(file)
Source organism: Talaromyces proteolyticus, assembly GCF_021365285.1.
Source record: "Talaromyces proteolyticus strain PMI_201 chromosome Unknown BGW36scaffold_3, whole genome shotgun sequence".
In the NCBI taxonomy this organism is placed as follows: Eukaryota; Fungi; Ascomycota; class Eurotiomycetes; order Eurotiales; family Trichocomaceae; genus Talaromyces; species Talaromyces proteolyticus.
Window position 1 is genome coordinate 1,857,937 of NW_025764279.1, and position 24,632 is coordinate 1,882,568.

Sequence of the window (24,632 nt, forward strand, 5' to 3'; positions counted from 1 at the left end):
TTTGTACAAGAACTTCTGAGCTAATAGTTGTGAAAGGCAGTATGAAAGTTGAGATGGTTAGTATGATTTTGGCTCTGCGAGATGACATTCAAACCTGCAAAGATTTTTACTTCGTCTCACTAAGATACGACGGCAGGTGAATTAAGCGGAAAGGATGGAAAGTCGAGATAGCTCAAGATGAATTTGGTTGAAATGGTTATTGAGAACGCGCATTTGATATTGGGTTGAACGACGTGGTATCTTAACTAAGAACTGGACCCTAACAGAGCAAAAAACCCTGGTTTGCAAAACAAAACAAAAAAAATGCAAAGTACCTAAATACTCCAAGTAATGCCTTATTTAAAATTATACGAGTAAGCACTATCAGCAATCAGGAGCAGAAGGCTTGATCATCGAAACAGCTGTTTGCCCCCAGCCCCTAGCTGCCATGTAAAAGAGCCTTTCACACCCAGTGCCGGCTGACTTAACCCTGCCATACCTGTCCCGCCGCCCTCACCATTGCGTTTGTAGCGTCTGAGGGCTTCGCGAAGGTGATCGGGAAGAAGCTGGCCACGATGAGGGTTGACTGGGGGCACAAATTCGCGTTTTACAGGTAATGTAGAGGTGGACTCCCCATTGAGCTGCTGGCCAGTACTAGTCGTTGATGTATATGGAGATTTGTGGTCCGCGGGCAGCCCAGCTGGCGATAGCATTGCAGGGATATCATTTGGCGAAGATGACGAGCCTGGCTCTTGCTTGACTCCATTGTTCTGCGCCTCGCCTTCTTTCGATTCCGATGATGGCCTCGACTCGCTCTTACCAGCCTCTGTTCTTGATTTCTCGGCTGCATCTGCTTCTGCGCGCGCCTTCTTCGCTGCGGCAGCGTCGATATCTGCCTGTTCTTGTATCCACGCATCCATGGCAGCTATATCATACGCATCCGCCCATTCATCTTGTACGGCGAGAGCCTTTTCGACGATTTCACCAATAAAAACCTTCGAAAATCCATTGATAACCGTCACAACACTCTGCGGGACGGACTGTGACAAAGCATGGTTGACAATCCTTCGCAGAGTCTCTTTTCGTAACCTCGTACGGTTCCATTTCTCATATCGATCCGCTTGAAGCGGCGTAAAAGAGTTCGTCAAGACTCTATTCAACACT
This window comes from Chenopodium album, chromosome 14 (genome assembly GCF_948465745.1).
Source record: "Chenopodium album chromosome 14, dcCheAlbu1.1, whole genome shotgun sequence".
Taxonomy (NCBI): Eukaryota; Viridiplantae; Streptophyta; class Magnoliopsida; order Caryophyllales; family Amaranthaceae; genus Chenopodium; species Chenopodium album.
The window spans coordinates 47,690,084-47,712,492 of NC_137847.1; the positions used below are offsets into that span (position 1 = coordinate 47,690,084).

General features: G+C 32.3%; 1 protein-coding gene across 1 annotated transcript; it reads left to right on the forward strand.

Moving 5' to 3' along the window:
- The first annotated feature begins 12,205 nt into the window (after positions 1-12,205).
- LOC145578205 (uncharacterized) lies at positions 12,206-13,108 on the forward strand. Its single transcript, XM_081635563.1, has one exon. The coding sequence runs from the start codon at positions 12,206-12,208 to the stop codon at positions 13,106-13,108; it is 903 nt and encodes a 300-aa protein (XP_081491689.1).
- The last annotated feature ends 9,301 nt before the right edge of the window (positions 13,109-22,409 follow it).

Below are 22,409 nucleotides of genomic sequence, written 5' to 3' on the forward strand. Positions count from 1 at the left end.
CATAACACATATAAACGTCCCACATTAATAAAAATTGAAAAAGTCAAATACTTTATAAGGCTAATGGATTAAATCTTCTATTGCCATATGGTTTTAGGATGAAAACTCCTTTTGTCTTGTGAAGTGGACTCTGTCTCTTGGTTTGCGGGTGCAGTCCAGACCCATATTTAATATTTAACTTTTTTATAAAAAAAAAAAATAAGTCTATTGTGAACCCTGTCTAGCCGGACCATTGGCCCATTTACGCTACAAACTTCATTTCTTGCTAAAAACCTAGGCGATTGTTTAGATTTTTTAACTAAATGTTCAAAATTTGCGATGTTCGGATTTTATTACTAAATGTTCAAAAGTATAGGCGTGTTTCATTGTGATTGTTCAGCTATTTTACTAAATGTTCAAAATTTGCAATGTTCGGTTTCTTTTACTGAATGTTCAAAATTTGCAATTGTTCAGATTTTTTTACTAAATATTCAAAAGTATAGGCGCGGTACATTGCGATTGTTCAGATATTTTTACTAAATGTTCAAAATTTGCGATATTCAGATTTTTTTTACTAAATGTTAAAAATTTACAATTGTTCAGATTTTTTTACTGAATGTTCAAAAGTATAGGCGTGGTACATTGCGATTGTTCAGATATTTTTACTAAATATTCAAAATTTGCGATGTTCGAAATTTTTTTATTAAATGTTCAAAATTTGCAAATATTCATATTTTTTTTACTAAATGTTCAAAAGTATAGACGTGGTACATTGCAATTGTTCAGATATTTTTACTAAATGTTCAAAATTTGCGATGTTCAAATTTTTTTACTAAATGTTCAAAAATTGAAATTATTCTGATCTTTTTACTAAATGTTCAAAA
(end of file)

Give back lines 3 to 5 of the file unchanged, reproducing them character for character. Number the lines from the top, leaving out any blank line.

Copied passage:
In the NCBI taxonomy this organism is placed as follows: Eukaryota; Fungi; Ascomycota; class Eurotiomycetes; order Eurotiales; family Trichocomaceae; genus Talaromyces; species Talaromyces proteolyticus.
Window position 1 is genome coordinate 1,857,937 of NW_025764279.1, and position 24,632 is coordinate 1,882,568.

Sequence of the window (24,632 nt, forward strand, 5' to 3'; positions counted from 1 at the left end):